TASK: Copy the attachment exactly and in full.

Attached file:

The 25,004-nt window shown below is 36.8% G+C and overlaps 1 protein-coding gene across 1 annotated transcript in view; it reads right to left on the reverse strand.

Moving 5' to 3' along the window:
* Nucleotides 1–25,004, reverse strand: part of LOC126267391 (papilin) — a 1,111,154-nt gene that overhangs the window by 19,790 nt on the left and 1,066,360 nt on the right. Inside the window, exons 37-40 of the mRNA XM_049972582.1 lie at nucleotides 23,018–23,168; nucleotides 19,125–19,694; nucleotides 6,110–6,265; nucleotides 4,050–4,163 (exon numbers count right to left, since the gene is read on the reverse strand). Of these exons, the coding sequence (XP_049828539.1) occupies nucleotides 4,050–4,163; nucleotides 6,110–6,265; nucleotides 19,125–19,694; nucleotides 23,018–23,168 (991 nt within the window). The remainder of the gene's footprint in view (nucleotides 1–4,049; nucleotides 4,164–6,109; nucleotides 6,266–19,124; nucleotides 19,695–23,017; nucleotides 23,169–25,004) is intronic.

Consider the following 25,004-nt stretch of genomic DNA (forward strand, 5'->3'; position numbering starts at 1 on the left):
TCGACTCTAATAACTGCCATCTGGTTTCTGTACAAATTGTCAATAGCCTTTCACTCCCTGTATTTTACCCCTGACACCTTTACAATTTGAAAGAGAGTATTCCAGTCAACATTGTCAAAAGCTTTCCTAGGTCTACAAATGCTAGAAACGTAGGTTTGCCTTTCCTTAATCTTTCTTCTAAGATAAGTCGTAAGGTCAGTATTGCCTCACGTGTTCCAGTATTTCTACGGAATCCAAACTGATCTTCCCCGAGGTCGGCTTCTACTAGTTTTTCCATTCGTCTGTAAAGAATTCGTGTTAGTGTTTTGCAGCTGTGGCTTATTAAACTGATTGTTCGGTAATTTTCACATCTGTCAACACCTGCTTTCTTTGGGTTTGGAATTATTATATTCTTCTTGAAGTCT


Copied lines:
The 25,004-nt window shown below is 36.8% G+C and overlaps 1 protein-coding gene across 1 annotated transcript in view; it reads right to left on the reverse strand.

Moving 5' to 3' along the window:
* Nucleotides 1–25,004, reverse strand: part of LOC126267391 (papilin) — a 1,111,154-nt gene that overhangs the window by 19,790 nt on the left and 1,066,360 nt on the right. Inside the window, exons 37-40 of the mRNA XM_049972582.1 lie at nucleotides 23,018–23,168; nucleotides 19,125–19,694; nucleotides 6,110–6,265; nucleotides 4,050–4,163 (exon numbers count right to left, since the gene is read on the reverse strand). Of these exons, the coding sequence (XP_049828539.1) occupies nucleotides 4,050–4,163; nucleotides 6,110–6,265; nucleotides 19,125–19,694; nucleotides 23,018–23,168 (991 nt within the window). The remainder of the gene's footprint in view (nucleotides 1–4,049; nucleotides 4,164–6,109; nucleotides 6,266–19,124; nucleotides 19,695–23,017; nucleotides 23,169–25,004) is intronic.

Consider the following 25,004-nt stretch of genomic DNA (forward strand, 5'->3'; position numbering starts at 1 on the left):
TCGACTCTAATAACTGCCATCTGGTTTCTGTACAAATTGTCAATAGCCTTTCACTCCCTGTATTTTACCCCTGACACCTTTACAATTTGAAAGAGAGTATTCCAGTCAACATTGTCAAAAGCTTTCCTAGGTCTACAAATGCTAGAAACGTAGGTTTGCCTTTCCTTAATCTTTCTTCTAAGATAAGTCGTAAGGTCAGTATTGCCTCACGTGTTCCAGTATTTCTACGGAATCCAAACTGATCTTCCCCGAGGTCGGCTTCTACTAGTTTTTCCATTCGTCTGTAAAGAATTCGTGTTAGTGTTTTGCAGCTGTGGCTTATTAAACTGATTGTTCGGTAATTTTCACATCTGTCAACACCTGCTTTCTTTGGGTTTGGAATTATTATATTCTTCTTGAAGTCT